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Ear damage occurs when a variety of factors act in peacetime (domestic, industrial, transportation, sports injuries, etc.), and it is especially common during a war. Injury may damage various parts of the ear. However, combined injuries are more often observed when organs adjacent to the ear are damaged. Among the damaging factors, the most common are mechanical, chemical and thermal. More rarely, damage by radiant energy - the so-called actinotrauma. A special place among the damaging factors is occupied by excessive acoustic exposure; vibrations and atmospheric pressure drops. With such types of injuries, disorders in the middle ear and degenerative changes in the receptor apparatus of the inner ear often occur.
Damage can be superficial when only soft tissues of the ear are injured without breaking the bones (the outer ear, the skin of the external auditory canal and the eardrum), and deep, which are accompanied by cracks, fractures of the pyramid of the temporal bone, etc. The latter can be diagnosed using X-ray examination (computed tomography of the temporal bone is especially effective) and based on a number of clinical symptoms.
Mechanical damage Damage to the ear shell. The auricle often undergoes various injuries. Superficial damage to the auricle can occur as a result of a bruise, shock, bite, etc. In some cases, there is a partial or complete separation of the shell.
Infection of the wound in the auricle at the time of injury and a delay in care may result in perichondritis (inflammation of the perichondrium) or chondritis, followed by melting of the cartilage and deformation of the auricle.
Treatment With a superficial wound without involving the perichondrium, economical surgical treatment is performed, the skin edges are smeared with 5% tincture of iodine, and powdered penicillin or streptocide are insufflated. Sutures must be done earlier and no more than 2 days after the injury. Torn (partially or completely) pieces of the auricle after processing are sewn into place with frequent sutures. A cosmetic seam is preferred. Apply an aseptic dressing. Assistance ends with the introduction of tetanus toxoid. In the future, wounds are ligated daily. Physiotherapy is prescribed (UV radiation, UHF currents, etc.) and antibiotics (augmentin parenterally, rulide, etc.).
When suppuration of the wound, the sutures are removed and, if necessary (development of perichondritis), additional skin incisions are made to evacuate the pus. The wound in this case heals by secondary intention.
Deep wounds, including partial or complete detachment of the auricle, are treated according to the rules of primary surgical treatment, i.e. foreign bodies are removed, crushed tissues are excised, however, they are sparingly applied to the edges of the wound. Deeply penetrating wounds (punctured, incised, chopped) can be accompanied by an injury to the bones of the skull, eardrum, etc. , brain concussion).
The otogematoma occurs as a result of a bruise of the auricle or prolonged pressure on it, and hemorrhage between the cartilage and periosteum is possible. This condition is called otogematoma; it is usually located on the front surface of the upper half of the auricle. On examination, a fluctuating swelling of red color with a bluish tinge is determined in a rounded shape. Palpation of the otogematoma, as a rule, is painless; if, at the time of impact, the perichondrium and cartilage are injured, soreness will be a mandatory symptom. The contents of the otogematoma are blood and lymph. In some cases, the otogematoma suppurates due to infection under the perichondrium.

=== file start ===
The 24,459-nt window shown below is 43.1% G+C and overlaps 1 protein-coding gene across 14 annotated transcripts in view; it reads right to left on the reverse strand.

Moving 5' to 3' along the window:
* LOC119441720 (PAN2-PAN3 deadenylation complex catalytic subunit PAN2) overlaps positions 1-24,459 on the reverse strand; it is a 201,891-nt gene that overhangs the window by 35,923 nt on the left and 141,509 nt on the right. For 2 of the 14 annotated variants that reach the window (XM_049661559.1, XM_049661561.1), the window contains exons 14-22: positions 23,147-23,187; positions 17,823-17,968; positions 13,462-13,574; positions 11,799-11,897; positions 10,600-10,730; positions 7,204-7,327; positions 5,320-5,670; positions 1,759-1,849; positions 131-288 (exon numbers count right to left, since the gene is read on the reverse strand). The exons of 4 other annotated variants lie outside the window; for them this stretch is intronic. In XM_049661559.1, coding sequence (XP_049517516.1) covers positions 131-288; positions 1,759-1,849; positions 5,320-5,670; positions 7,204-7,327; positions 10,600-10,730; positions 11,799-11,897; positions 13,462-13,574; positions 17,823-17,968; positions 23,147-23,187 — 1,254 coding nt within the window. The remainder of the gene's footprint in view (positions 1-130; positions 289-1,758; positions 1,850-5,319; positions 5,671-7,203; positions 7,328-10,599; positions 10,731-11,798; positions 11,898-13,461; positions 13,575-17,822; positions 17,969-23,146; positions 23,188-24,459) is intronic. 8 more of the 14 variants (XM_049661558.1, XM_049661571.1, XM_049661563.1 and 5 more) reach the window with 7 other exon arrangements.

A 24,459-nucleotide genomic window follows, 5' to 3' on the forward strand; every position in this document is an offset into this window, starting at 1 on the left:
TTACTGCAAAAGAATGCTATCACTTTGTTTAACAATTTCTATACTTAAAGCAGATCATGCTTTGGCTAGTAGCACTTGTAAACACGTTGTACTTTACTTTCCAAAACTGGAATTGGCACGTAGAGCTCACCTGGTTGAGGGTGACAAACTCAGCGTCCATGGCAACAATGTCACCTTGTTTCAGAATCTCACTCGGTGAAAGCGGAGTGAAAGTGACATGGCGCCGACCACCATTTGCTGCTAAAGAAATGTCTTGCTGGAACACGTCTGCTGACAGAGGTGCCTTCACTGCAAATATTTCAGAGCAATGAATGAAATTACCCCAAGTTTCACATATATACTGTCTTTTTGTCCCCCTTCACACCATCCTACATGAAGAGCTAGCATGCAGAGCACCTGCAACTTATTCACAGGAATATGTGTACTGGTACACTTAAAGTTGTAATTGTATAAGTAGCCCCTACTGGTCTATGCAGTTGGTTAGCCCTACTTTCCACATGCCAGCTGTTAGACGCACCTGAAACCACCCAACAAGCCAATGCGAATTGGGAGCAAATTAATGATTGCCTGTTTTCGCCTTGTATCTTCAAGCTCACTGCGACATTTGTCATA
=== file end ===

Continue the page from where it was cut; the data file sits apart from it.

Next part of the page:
Treatment. Small otogematomas often resolve spontaneously or after applying a pressure dressing to the sink. With large hematomas, a puncture is sterile with suction of the contents. For several days, apply a pressure bandage. When suppuration without delay, a wide section is made to remove the products of inflammation, the wound is washed with a solution of penicillin in novocaine, soft drainage (glove rubber) is introduced and a bandage is applied; subsequently frequent dressings are necessary.
Damage to the external auditory canal can be localized in the cartilage and bone; they can be direct or indirect. Both parts of the ear canal are less commonly affected.
Immediate isolated damage to the bony walls of the ear canal is rare. They are usually combined with damage to the zygomatic and mastoid processes, the joint of the lower jaw, and often damage to the tympanic cavity, in particular, with fractures of the base of the skull. Damage to the bony part of the ear canal and the inner ear is not excluded.
Indirect (indirect) damage to the bone walls of the external auditory meatus are relatively common; they occur when falling on the lower jaw and striking the chin. In these cases, there are fractures of the lower anterior wall of the auditory meatus, accompanied by bleeding from the ear, pain when chewing, opening the mouth.
D and a gnostics is based on the data of anamnesis, external examination, otoscopy, sounding and radiography of the temporal bones and joint of the lower jaw. In diagnostics, methods for studying auditory and vestibular functions are important.
Treatment First aid comes down to primary treatment of the wound, including stopping bleeding and washing the wound with a disinfectant solution, and administering tetanus toxoid according to the scheme. To prevent the possible development of narrowing or even atresia as a result of scarring, as well as to eliminate inflammation from the first day, tamponade of the auditory meatus with turundas soaked in sterile paraffin oil, streptocid or sintomycin emulsion, etc. At each ligation, 10 drops of a hydrocortisone suspension are injected into the ear canal.
Later, if necessary, and when the inflammatory phenomena subside, a tubular dilator made of rubber or plastic is introduced into the external auditory canal. Such treatment is carried out against the background of the general use of antibiotics. Physiotherapy is also prescribed in the form of quartz through a tube into the ear canal, UHF currents, microwaves.